Standing at the Windows XP crossroads: Where do you go next?

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Around the world, organizations are trying to hammer out a strategy for replacing Windows XP. Here's a rundown of your primary options and why (or why not) they might make sense for your business.

Microsoft Windows XP has been a serviceable operating system for more than a decade in organizations of all sizes around the world. However, with the end-of-support deadline looming (April 8, 2014), many companies are wrestling with the need to find other OS solutions for their servers and desktop workstations.

Migrating to a new operating system is a formidable task, and many businesses have been unable or unwilling to take it on. In India, for example, 16% of large enterprises are still running XP, as are 35% of banking and financial services institutions. In scenarios like that, sunsetting of the XP operating system will drive maintenance costs to excruciating levels, expose new security risks, and prevent companies from moving to innovative technologies as they become available.

Many tech and business leaders are trying to decide which route to take, recognizing that the end of XP support represents an opportunity to shift gears — and feeling the pressure to implement a viable long-term platform strategy. Let's take a closer look at each of the available options for an OS replacement.

The immediate choice: Windows 8.1

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At a large technology conference recently, a popular New York media commentator quipped to his audience, “I have 11,000 of the smartest technology minds before me. So — has anyone figured out Windows 8?”

The remark was in jest, but it drew its share of snickers, because for many companies, there was truth in it.

Windows 8.x comes with a touch-oriented user interface that positions companies for new technologies. It also provides a desktop UI that appears to move closer toward a uniform user interface across desktops and tablets. This could be advantageous for device interoperability with end users, and it might mean less training in the long run. Unfortunately, the dramatic shift in the user interface is so disruptive for companies at present, many are hiring consultants to unload the Windows 8 OS that comes pre-installed on new desktops and to reinstall Windows 7.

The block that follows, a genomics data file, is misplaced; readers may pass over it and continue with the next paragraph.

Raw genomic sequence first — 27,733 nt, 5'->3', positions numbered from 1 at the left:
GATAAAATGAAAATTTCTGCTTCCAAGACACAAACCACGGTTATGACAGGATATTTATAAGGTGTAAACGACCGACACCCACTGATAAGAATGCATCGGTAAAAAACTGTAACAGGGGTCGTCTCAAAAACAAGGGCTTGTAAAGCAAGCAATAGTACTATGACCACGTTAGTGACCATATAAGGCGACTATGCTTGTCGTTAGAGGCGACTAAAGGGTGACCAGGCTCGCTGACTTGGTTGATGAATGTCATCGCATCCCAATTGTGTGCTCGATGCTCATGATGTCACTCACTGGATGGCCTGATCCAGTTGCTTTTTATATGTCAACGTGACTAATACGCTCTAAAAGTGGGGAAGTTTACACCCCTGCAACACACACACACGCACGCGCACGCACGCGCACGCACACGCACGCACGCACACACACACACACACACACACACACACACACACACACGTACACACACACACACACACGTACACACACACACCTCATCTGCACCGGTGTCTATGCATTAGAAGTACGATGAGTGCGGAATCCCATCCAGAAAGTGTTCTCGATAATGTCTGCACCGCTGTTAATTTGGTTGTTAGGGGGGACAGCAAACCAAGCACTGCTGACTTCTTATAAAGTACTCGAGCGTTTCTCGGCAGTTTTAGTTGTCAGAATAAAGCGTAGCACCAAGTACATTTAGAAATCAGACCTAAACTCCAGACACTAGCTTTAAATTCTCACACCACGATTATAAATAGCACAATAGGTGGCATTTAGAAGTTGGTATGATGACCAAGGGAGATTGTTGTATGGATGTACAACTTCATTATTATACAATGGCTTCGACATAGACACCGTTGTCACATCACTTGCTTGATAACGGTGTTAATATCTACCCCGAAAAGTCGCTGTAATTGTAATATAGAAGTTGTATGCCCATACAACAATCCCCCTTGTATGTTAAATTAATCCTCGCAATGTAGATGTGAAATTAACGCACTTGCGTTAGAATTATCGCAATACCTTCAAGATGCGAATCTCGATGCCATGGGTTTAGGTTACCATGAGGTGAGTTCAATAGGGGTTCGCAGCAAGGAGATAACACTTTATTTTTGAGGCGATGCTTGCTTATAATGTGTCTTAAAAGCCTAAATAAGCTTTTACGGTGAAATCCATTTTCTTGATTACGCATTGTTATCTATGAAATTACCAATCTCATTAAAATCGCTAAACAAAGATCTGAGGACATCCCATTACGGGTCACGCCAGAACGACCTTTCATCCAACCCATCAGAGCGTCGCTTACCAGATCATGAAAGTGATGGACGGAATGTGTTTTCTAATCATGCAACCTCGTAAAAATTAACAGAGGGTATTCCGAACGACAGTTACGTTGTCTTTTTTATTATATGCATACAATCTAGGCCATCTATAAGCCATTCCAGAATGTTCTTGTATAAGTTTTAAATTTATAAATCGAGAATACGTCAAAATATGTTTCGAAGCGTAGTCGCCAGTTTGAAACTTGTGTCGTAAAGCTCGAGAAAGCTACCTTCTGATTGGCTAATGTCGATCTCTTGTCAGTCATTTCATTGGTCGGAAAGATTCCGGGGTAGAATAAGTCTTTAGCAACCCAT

For bosses already concerned about employee productivity, users struggling to find a miniscule desktop icon that offers entry into business applications among the noise of movie, game, music, social media, news, and other diversionary icons isn’t helping, either.

It’s also not an easy task to upgrade from XP to Windows 8.x. It takes hours to reinstall applications and restore files on desktops, let alone corporate servers in data centers. Microsoft even put out a call for power users to help friends and family with the XP-to-Windows 8.1 upgrade process. It’s small wonder that many companies are shying away from migrations to Windows 8. 

The preferred choice: Windows 7

It also comes as no surprise that a majority of enterprises have planned their migration efforts around Windows 7, which is a stable operating system platform with a business-friendly user interface. Moving Windows XP users to Windows 7 also requires very little retraining. And a plethora of commercial enterprise applications already run on Windows 7.

Judging from the chilly enterprise response to Windows 8.x, and the fact that many businesses are already engaged in projects that are migrating Windows XP machines to Windows 7, it would seem unlikely that Microsoft plans to de-implement Windows 7 anytime soon. If it does, there might be enough pressure to restore some of the lost business focus of Windows 8.x to Windows 9 — and to make that transition easier.

Whatever the outcome, there is enough business disappointment with Windows 8.x to encourage Microsoft to take a hard look at any decision that would de-implement Windows 7 in the near future.

Time for Linux?

A decision to migrate to Linux is by necessity a two-pronged one. The first prong involves the commercial applications that the company must have for its business. The second consists of the common suite of Office applications Microsoft is known for.

Make no mistake about it. The commercial software offerings available for business applications in Linux are plentiful and well seasoned. They are the results of an open source community that has heavily focused on them for the past decade. Linux is also a natural virtualization platform (e.g., KVM Linux, SUSE Linux, and various other Linux flavors), which coincides well with most enterprises’ desire to continue to virtualize and to move more applications into the cloud.